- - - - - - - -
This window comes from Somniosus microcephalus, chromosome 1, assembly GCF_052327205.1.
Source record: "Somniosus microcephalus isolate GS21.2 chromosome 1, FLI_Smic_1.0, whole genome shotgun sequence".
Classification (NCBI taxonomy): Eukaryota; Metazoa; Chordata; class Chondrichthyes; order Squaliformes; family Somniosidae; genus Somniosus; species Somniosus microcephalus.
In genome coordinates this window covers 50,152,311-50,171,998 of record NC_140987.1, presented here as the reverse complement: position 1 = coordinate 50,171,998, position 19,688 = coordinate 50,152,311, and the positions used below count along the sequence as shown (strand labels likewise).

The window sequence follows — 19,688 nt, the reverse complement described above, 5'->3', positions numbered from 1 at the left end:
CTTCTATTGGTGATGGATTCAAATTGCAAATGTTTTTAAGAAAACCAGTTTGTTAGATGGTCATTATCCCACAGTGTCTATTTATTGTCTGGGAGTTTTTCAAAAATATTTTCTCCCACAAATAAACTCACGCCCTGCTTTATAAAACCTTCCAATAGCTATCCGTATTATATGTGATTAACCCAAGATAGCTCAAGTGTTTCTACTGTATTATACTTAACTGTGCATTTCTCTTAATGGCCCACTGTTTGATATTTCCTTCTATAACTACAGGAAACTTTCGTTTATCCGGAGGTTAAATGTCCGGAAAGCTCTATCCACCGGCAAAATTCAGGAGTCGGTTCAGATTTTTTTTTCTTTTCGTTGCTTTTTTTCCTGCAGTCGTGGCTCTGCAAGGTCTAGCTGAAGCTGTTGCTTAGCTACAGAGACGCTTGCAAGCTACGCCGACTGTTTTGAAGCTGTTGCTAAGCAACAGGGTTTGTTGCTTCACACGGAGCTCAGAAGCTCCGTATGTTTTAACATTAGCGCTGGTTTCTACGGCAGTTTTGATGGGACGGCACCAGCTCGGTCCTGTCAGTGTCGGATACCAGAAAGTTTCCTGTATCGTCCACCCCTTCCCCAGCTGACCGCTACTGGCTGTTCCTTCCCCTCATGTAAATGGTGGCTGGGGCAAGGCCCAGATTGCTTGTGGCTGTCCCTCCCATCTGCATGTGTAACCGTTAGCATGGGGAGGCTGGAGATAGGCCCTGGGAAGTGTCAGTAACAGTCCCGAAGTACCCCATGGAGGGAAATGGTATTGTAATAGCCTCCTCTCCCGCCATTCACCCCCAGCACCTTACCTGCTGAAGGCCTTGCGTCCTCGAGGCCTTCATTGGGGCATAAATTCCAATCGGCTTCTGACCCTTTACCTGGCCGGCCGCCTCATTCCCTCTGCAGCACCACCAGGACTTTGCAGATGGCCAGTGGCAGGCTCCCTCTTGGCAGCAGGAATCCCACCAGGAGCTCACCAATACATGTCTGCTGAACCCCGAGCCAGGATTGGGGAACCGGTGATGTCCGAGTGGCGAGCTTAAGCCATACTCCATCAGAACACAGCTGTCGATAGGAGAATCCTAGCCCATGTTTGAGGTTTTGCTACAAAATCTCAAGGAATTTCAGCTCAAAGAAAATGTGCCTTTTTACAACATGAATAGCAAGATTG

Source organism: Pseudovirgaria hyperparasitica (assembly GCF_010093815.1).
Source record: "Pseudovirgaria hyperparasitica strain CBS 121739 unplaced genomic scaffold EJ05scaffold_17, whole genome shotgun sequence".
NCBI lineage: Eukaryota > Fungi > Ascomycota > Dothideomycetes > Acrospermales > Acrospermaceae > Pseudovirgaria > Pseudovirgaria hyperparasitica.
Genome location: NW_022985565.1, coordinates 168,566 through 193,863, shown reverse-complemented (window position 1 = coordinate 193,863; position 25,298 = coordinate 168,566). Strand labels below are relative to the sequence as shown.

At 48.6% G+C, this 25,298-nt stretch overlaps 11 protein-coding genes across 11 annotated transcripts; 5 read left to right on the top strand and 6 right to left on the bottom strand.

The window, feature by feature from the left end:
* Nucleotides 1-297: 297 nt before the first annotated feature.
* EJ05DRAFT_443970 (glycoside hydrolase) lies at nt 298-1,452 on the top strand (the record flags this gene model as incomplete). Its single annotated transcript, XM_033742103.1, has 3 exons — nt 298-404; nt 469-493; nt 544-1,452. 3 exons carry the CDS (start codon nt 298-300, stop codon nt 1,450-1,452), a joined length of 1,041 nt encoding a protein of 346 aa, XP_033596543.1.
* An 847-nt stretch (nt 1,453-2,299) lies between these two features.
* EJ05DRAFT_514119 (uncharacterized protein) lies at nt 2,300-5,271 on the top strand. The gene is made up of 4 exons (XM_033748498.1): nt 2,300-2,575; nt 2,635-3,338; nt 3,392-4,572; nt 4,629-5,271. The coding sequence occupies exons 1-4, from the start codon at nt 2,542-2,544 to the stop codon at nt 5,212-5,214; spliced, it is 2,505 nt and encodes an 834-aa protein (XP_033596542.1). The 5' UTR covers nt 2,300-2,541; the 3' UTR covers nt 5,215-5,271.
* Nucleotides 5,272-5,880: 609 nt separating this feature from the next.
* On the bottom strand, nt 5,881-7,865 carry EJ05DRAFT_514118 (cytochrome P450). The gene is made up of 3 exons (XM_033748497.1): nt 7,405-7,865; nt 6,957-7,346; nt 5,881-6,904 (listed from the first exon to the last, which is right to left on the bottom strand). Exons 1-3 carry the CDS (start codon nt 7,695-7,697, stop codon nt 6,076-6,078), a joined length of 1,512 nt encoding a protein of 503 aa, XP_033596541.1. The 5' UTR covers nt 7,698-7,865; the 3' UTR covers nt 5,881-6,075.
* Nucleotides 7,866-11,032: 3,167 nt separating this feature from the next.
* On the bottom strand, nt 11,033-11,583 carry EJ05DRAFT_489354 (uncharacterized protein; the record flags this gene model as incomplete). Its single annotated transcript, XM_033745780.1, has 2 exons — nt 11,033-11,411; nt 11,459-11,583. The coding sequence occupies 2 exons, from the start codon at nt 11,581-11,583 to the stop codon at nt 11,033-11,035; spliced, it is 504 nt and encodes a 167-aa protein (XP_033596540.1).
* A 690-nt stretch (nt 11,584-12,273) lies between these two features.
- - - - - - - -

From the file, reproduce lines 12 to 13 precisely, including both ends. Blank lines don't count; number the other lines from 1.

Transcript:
The window, feature by feature from the left end:
* Nucleotides 1-297: 297 nt before the first annotated feature.